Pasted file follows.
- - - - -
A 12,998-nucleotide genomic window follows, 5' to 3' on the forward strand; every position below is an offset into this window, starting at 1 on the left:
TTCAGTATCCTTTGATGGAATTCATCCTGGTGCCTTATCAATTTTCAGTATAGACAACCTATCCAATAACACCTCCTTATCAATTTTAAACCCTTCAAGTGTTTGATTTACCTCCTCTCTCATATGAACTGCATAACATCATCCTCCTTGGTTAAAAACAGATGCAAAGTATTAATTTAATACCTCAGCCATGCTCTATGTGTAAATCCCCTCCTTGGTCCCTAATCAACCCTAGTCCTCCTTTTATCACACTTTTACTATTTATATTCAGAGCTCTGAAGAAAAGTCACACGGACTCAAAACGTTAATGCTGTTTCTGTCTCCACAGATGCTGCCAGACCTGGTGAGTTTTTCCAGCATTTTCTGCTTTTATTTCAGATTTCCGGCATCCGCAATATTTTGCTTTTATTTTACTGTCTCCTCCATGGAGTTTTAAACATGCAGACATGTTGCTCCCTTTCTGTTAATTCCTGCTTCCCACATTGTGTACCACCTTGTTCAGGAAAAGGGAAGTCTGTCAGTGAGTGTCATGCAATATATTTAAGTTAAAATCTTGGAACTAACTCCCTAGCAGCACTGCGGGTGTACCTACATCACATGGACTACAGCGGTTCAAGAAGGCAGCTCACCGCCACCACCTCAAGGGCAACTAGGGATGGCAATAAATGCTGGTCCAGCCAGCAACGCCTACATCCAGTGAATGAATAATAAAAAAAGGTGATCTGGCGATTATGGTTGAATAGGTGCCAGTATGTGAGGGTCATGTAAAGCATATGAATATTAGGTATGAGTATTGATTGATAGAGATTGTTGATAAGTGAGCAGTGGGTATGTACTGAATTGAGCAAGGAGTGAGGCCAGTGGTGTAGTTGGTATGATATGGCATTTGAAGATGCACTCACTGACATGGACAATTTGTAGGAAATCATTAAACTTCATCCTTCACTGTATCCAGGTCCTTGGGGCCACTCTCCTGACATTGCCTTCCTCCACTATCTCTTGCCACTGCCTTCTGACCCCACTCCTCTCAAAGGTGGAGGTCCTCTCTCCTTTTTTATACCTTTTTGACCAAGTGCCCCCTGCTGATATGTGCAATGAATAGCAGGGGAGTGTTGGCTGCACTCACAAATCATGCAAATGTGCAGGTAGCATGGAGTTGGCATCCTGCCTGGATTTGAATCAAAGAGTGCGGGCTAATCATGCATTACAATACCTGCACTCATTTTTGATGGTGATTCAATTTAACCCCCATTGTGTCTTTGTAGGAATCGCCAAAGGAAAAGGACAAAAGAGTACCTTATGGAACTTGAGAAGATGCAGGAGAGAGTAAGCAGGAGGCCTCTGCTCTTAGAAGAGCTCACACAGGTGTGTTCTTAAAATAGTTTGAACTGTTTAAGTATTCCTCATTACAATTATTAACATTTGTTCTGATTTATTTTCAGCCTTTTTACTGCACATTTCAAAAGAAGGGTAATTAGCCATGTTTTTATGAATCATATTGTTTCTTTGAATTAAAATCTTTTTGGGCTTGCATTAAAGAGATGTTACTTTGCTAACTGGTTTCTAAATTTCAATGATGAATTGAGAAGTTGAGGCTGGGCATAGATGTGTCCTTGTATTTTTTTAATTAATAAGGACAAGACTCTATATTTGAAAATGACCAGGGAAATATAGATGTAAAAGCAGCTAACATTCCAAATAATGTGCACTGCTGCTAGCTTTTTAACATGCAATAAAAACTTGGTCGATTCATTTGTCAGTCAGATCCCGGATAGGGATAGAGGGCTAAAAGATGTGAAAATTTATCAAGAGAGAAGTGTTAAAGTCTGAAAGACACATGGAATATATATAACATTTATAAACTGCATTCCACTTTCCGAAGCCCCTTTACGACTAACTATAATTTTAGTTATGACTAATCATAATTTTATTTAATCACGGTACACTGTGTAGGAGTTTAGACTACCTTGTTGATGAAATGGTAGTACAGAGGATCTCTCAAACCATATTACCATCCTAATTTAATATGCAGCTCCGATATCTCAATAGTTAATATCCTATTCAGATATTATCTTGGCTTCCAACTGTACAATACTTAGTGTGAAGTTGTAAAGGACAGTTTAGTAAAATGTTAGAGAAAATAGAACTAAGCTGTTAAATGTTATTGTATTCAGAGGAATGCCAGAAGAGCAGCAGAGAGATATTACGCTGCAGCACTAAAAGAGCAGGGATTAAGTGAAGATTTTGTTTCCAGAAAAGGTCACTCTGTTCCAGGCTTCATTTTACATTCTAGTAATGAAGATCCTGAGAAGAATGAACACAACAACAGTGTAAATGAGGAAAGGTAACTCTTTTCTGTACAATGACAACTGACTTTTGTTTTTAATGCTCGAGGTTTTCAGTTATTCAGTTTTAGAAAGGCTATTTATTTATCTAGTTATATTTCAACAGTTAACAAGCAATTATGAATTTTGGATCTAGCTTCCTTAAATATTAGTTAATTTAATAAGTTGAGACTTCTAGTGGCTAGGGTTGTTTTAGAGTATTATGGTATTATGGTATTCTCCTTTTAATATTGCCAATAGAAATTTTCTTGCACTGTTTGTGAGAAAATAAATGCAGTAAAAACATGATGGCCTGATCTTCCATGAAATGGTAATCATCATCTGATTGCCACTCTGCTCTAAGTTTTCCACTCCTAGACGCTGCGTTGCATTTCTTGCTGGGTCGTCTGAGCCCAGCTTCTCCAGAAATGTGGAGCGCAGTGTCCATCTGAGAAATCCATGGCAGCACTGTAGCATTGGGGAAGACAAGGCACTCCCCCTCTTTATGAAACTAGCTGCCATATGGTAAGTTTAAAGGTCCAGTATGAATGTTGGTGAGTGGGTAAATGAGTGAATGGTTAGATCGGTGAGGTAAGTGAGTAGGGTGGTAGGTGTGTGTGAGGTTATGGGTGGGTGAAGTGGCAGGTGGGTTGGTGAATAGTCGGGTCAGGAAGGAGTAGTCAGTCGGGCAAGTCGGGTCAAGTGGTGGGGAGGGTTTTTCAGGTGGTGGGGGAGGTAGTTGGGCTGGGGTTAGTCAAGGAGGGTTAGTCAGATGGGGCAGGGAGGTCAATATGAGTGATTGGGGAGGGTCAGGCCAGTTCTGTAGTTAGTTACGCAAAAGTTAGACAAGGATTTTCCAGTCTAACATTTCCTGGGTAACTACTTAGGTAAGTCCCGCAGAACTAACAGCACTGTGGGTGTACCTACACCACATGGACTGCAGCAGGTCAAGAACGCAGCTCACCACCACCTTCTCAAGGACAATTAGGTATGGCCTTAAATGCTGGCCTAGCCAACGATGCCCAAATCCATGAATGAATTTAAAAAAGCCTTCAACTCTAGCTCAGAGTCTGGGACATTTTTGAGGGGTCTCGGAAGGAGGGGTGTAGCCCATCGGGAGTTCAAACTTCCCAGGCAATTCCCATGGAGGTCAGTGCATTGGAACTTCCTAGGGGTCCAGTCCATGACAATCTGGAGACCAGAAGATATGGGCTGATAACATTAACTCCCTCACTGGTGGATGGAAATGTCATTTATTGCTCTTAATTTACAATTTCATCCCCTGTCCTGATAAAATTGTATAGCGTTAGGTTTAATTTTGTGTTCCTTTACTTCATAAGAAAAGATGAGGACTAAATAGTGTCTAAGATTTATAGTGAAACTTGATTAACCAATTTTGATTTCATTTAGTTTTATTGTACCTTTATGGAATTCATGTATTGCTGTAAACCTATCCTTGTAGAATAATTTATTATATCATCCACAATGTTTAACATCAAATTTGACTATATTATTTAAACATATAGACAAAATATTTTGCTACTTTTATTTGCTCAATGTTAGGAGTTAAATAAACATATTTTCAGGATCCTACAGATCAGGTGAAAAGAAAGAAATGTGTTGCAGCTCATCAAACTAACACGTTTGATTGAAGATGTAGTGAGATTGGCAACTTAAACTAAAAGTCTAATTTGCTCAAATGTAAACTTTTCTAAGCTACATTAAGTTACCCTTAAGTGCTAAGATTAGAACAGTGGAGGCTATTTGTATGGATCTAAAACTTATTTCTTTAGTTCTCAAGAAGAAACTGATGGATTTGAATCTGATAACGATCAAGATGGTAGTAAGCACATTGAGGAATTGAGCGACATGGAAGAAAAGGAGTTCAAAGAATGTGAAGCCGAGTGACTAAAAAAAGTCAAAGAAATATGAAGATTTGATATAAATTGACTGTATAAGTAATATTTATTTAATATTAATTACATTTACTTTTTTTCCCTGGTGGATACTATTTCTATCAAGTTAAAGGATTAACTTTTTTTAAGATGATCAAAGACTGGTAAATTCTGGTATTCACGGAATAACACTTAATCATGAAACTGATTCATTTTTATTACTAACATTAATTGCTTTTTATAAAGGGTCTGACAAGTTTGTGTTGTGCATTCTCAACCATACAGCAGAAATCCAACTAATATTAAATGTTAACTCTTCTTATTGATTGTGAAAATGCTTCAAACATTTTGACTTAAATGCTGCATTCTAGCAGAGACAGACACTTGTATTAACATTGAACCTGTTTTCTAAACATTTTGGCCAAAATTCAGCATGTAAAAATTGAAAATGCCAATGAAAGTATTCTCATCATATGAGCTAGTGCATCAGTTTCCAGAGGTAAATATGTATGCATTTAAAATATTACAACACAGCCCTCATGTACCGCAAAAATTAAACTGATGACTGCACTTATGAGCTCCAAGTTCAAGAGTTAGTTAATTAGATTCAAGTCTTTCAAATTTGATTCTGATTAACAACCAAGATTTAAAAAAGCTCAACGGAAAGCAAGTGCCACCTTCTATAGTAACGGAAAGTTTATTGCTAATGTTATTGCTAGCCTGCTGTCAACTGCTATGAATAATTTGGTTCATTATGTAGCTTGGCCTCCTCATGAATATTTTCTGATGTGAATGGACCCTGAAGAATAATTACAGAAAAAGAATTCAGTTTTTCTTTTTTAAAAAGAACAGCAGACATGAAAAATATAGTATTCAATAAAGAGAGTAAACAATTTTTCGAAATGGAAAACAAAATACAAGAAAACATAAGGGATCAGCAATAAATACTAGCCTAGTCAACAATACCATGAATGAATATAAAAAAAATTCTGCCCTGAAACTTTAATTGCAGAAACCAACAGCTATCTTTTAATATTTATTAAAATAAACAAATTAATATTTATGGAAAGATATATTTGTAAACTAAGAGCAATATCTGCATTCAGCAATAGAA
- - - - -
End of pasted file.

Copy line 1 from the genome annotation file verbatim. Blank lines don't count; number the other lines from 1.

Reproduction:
A 12,998-nucleotide genomic window follows, 5' to 3' on the forward strand; every position below is an offset into this window, starting at 1 on the left: